It can be incredibly powerful and liberating because it takes it away from you blaming yourself to saying, actually, if I was treated better, if I was included more I'd feel okay. The argument being, if I went to live with short people everywhere my disability wouldn't exist anymore because no one would look at me and everything would be my height. But I live in a world that doesn't include me.

The social model varies now, and I think the next generation, some of them reject it and that's absolutely fine. Mike didn't come up with the idea of impairment and disability, he coined the social model as a term.

KATE - He was a bit of an academic?

SIMON - He was absolutely an academic, and he brought disability, politics disability, as an academic discipline into the universities. He wrote with Jane Campbell, one of the famous books is 'Disability Politics'. He also moved it away, he said, "We've got to stop all the health professionals studying us, we must be studying disability. This must be liberating, we must understand ourselves, our places, because then we can change the world or change how we fit into it."

KATE - We owe a lot to both these people I think.

SIMON - You know the standing on the shoulders of giants, and even if you've never heard them or never come across them the things that they did, probably, if you have a disability, may have slightly improved, just because of their existence. And to lose both of them in a couple of weeks is awful.

KATE - And last month we did a podcast on parenting with a disability and that raised a lot of important points. But someone else that we lost in the last few weeks was Carrie Ann Lucas who was a top ally for disabled parents in the US. She was a black wheelchair using lawyer who over the course of her life, along with her partner, adopted four disabled children and supported disabled parents around the United States. She was a massive campaigner. She was an incredible woman, and again, she was taken a bit too quickly I think. She didn't recover from some surgery and now she's gone. And I think, yeah, we've just lost a few good people recently.

SIMON - And as we said at the beginning, we know this happens and it can happen with disability. And Katherine, when Colin used to ask her, "How are you?" and she said, "I'm busy staying alive." And there's that little bit of you've always got something else going on. So yes, a pretty tough few weeks, but you know, we can celebrate what they did, they were awesome people.

Okay, we're going to move from quite a sombre moment to something very different, and this is new Channel Five documentary called 'The House of Extraordinary People'. In it there's nine people with physical differences who are put into a posh house together and then filmed for ten days. Kate was on the production team and two of the housemates, Bashir and Rachael, are with us in the studio. Hello again.


BASHIR - Hello, hello.

SIMON - A question for all three of you. I can't believe I'm interviewing Kate.

KATE - Hello!

SIMON - My co-host.

KATE - Lovely to be here, thank you so much. Thanks for having me.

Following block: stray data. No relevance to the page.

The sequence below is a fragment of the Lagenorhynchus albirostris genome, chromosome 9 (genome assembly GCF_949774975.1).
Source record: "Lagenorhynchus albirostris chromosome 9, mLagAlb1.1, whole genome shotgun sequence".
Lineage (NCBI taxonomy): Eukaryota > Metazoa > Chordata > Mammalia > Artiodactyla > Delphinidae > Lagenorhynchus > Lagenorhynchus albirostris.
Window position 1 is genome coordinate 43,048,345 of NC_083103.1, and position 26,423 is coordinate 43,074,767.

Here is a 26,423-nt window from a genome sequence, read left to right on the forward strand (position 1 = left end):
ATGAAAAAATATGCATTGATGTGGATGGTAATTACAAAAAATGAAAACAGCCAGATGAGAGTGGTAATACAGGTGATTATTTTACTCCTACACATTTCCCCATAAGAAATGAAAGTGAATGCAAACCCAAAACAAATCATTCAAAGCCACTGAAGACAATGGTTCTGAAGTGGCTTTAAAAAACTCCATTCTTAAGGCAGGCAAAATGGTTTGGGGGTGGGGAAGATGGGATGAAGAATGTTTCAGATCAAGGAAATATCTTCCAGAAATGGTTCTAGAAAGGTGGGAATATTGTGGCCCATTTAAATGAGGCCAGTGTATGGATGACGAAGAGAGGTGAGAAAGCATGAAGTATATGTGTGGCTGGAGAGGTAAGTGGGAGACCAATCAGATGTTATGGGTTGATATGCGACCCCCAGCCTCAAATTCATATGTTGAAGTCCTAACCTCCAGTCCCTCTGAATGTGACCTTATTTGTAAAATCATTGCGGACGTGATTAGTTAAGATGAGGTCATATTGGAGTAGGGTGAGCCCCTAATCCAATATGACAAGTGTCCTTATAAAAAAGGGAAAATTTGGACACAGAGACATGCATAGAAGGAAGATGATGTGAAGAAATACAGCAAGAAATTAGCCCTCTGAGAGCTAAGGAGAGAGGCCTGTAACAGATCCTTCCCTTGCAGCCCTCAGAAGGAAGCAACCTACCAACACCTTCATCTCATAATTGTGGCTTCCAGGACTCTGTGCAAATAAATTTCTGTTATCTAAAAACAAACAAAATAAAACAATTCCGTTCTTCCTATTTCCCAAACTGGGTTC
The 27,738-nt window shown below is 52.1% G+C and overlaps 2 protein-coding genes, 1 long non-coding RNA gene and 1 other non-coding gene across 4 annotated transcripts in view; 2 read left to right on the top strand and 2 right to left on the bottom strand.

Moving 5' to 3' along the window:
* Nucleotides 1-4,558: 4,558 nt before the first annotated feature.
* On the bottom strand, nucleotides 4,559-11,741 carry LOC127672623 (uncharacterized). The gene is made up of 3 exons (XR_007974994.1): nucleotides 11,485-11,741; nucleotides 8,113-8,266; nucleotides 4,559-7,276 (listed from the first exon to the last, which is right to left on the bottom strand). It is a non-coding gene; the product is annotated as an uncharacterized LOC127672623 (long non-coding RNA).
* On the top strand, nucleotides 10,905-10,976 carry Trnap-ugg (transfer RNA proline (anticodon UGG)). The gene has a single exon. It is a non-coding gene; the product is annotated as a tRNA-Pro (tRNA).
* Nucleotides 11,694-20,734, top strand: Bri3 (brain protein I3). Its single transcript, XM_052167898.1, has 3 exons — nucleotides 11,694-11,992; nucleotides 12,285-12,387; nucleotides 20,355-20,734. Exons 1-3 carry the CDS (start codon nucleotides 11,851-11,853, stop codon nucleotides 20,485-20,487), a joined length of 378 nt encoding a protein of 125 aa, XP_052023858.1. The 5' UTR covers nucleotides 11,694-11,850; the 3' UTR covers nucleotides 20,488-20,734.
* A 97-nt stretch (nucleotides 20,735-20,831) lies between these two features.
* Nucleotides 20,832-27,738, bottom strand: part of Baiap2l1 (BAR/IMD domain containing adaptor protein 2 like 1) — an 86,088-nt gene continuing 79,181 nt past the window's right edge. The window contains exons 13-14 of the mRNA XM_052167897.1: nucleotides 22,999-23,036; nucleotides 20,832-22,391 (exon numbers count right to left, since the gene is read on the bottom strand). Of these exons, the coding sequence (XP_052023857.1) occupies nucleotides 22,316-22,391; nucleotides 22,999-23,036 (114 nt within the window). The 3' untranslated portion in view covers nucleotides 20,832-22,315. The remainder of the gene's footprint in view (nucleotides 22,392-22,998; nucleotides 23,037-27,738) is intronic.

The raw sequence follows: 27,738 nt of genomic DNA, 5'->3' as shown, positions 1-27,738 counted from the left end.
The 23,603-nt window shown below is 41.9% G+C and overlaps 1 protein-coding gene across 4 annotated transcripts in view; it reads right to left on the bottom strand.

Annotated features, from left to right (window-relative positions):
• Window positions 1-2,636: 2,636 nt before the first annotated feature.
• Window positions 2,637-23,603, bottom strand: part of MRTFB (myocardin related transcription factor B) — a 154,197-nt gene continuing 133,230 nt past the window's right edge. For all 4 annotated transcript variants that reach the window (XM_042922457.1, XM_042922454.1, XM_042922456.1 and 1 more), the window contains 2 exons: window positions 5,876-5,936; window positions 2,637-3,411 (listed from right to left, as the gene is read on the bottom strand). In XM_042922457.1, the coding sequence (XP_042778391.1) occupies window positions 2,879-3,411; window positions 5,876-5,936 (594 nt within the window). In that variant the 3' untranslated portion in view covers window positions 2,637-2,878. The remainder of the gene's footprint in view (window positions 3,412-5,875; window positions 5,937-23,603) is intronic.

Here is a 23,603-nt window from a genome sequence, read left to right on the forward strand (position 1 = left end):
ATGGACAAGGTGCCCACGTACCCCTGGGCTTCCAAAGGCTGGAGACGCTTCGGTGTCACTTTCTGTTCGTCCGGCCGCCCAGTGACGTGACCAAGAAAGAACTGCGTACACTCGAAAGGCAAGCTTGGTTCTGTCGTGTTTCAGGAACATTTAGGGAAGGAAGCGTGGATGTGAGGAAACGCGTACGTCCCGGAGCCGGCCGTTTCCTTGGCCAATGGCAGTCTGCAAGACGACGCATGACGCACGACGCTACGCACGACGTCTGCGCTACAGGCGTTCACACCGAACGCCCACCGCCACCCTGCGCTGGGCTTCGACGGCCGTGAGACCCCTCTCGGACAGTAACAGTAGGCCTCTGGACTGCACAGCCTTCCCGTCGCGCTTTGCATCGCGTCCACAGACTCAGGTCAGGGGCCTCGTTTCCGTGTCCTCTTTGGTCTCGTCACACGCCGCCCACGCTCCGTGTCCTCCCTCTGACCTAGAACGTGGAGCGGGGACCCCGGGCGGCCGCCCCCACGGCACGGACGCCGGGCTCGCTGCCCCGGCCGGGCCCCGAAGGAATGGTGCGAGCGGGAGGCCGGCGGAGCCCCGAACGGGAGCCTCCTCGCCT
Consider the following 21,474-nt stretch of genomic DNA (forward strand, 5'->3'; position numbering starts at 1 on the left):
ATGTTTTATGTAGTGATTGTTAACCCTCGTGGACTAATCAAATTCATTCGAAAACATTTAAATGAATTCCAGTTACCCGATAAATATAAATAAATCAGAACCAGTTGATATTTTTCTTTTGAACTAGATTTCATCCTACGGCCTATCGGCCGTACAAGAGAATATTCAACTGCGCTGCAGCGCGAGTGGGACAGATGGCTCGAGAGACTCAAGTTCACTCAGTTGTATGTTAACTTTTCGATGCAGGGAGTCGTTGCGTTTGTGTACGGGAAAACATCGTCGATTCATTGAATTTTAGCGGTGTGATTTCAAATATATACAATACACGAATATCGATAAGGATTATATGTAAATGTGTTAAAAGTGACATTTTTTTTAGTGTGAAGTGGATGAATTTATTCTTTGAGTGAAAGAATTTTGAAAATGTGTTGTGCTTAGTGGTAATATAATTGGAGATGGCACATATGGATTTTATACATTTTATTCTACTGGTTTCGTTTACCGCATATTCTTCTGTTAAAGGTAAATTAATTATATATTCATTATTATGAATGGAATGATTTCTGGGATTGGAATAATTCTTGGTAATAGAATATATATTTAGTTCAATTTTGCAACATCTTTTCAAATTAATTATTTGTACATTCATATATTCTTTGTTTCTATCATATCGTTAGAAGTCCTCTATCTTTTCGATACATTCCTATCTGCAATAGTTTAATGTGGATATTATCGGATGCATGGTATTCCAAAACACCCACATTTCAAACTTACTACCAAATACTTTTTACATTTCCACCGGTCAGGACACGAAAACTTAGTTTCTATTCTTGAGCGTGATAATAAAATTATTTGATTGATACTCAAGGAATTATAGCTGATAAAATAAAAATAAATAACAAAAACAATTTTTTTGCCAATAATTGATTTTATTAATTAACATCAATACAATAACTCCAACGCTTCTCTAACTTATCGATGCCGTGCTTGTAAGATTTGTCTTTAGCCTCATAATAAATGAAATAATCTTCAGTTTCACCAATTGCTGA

SIMON - It's going to get awkwardly Alan Partridge or something weird. There's no prisoners, this has got to be a proper interview.

KATE - Okay.

SIMON - So, a question for all three of you. Why make the show?

KATE - Well, I'll say why I made it and you guys can tell us why you decided to take part.

SIMON - I think I ask the questions, Kate.

KATE - Sorry. Sorry, Simon. Sorry, sir, sorry. We were trying to think of a way of doing disability on television which is generally our job, coming up with ideas. We sat down with Channel Five and the people at Channel Five were talking a lot about 'The Greatest Showman' and about how a group of disabled people sort of banded together in that film and they said, "Is there a way we could do that with real people and show the outside world that we're all the same, it doesn't matter if we're different?"

And from that conversation 'The House of Extraordinary People' was born. And I thought it was very important that it was led by somebody who had a disability and who understands that world to a certain extent and can ensure that it's done in the right way. Which I think tonally we have done, but that's for you lot to decide.

SIMON - And I'm going to come on to that part. Does that mean sometimes you'd have to push back? Were there any little moments with Channel Five that you disagreed?

KATE - There's always moments that you disagree with and you push back on and some you win and some you lose, but we're making a programme that is important and doing an important job, and Channel Five know that and we as a production company know that, and we were all pretty much on the same page. And that was really important.

SIMON - Good answer. Very good diplomatic answer.

KATE - It's true, it's true.

SIMON - Yeah, okay.

KATE - And we've got these incredible people like Bash and Rachael.

SIMON - Rachael, why did you take part?

RACHAEL - Basically, my condition, neurofibromatosis, is very visual, and a lot of people out there are very judgemental. I want to get the message out there that don't judge a book by its cover and that there's more to me than you'll ever know. So try to get to know me rather than go by appearances. And I want to get the message out there for everybody with my skin condition and with my hearing impairment, and also with other people with visual differences that it's okay to be different.

KATE - Because one of the things you were really worried about when you first came into the house, your skin, if I can try and describe it, is covered in raised lumps. Is that how you'd describe it?

RACHAEL - Well, they do say it's like benign tumours, but I do call them lumps and bumps. I prefer that word to tumours because tumour's quite scary.